in antiquity, and that information can only help us to grow closer to
    deity, but we aren’t locked into some sort of holding pattern.”

    This. Thank you for this. It is basically how I feel, too. I have the utmost respect for reconstructionist paths, and the people who put the care and time into rediscovering these rites and practices as best as they can know. But I also feel that they can instill too limiting and restrictive a view. I’m not saying perform a sacrifice with a chalice of Mountain Dew and a lukewarm Hot Pocket, but still. Why not assume that the Gods are dynamic and changeable, as dynamic as many of the forces that they represent/control?

    • Sunweaver

      I totally made a libation to Zeus using a half a Diet Dr. Pepper one time. It was what we had on hand and better a half a Diet Dr. Pepper than nothing at all.

      I shall join you both in the “my deities are not limited to how they were in antiquity” fanclub.

  • Thorin Sorensen

    As a Polyamorous, Queer Pagan I love, love, LOVE seeing articles like this. I’m still early in the learning process in some ways, and part of that is relating to the gods through my other identities. I’m even blogging now as part of that exploration. So it’s really inspiring to see people that have it all put together and can relate to their deities on so many different levels.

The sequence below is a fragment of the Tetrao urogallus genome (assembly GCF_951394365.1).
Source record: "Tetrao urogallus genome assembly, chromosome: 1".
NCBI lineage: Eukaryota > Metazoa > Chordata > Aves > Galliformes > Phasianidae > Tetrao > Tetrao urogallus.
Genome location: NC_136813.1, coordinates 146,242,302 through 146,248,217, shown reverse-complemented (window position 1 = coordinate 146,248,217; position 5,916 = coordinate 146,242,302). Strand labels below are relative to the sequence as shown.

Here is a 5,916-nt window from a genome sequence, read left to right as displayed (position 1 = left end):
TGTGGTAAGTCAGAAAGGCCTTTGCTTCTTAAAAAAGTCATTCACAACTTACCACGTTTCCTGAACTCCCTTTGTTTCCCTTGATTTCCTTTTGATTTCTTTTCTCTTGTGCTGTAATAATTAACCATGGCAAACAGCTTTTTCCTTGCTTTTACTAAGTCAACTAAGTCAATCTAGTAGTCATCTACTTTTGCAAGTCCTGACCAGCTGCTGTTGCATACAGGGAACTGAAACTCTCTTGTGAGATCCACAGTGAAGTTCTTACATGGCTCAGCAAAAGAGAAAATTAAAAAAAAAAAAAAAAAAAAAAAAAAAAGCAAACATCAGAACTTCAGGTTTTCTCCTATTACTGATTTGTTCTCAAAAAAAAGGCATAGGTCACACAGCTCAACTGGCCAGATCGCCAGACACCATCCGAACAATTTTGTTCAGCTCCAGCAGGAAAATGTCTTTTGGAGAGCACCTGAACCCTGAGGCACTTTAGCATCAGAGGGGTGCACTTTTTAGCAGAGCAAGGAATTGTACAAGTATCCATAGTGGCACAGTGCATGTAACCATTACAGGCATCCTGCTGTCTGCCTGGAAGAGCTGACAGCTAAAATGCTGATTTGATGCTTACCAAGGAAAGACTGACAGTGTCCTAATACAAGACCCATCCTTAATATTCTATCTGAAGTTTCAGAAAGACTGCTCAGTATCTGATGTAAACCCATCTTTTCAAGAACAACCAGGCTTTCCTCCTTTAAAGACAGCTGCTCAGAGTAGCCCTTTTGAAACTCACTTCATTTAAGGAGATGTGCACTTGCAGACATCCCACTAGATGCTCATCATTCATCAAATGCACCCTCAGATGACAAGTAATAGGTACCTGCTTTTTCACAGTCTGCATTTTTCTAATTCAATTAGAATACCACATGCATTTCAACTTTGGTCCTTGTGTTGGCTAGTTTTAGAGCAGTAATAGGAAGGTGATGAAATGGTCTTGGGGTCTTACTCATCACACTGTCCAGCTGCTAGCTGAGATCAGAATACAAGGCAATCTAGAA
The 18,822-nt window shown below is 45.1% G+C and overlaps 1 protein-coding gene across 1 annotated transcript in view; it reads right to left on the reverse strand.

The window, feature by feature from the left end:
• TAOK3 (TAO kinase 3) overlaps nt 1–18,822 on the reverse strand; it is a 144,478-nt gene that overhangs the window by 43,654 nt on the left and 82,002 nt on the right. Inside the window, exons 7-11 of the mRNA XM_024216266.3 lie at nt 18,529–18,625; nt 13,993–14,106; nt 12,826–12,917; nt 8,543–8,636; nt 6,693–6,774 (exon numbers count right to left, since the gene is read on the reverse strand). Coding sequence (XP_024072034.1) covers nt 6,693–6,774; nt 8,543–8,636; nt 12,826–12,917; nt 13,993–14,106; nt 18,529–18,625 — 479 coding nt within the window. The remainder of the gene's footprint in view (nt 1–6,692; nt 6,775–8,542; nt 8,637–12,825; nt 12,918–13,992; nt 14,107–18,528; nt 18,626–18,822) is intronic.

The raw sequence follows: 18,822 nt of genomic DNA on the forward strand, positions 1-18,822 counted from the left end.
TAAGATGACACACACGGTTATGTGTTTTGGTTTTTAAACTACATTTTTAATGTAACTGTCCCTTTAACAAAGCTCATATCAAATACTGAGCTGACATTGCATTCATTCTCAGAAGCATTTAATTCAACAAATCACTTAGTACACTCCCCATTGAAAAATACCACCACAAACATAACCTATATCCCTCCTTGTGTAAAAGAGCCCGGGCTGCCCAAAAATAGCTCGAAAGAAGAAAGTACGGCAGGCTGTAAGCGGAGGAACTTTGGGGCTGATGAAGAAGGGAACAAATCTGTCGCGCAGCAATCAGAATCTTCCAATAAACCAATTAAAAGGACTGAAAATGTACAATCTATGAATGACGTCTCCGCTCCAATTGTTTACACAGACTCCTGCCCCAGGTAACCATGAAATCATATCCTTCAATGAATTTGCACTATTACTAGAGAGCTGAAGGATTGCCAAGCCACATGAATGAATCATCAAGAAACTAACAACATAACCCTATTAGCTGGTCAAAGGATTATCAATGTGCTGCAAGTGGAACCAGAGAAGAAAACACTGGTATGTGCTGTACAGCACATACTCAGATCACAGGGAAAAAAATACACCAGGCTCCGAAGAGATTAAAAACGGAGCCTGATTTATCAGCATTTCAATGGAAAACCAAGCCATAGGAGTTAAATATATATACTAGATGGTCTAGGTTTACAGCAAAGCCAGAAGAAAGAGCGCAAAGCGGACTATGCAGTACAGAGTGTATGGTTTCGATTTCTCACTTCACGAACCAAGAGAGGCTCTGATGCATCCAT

I want to ask you quickly about your views on same-sex marriage, because it caught my eye and it’s something I think about a good deal. Obviously Paganism isn’t (usually) as uptight about this idea as some religions are, and I’m thrilled to have found my faith community actually affirming my Polyamorous identity as well as my sexual identity, but as a marriage resister I have to ask how you tie the spiritual and the political together on this. Many Pagan groups are already happy to provide same-sex marriage ceremonies even if they aren’t state recognized, and I have no doubts at all about the spiritual side, but I’d like to know more about where you connect it all together. If it’s about equality politically, there is absolutely a requirement that the government offer equal protections, and that’s worth fighting for, but as spiritual people shouldn’t we seek real equality?

    The modern Christian standard of two parents and some children to a house, elders and relatives off in their own abodes, promotes squandering the resources of the Earth. Benefits allocated based on ones spouse rather than given equally to everyone like healthcare, or allocated based on personal desire like hospital visitation rights or inheritence are all tied to a belief system we can do better than to emulate. While I would never suggest we stop fighting for marriage rights for same-sex couples, because it’s the right thing to do with our political realities, as religious/spiritual individuals don’t we have a higher obligation to take it a step further?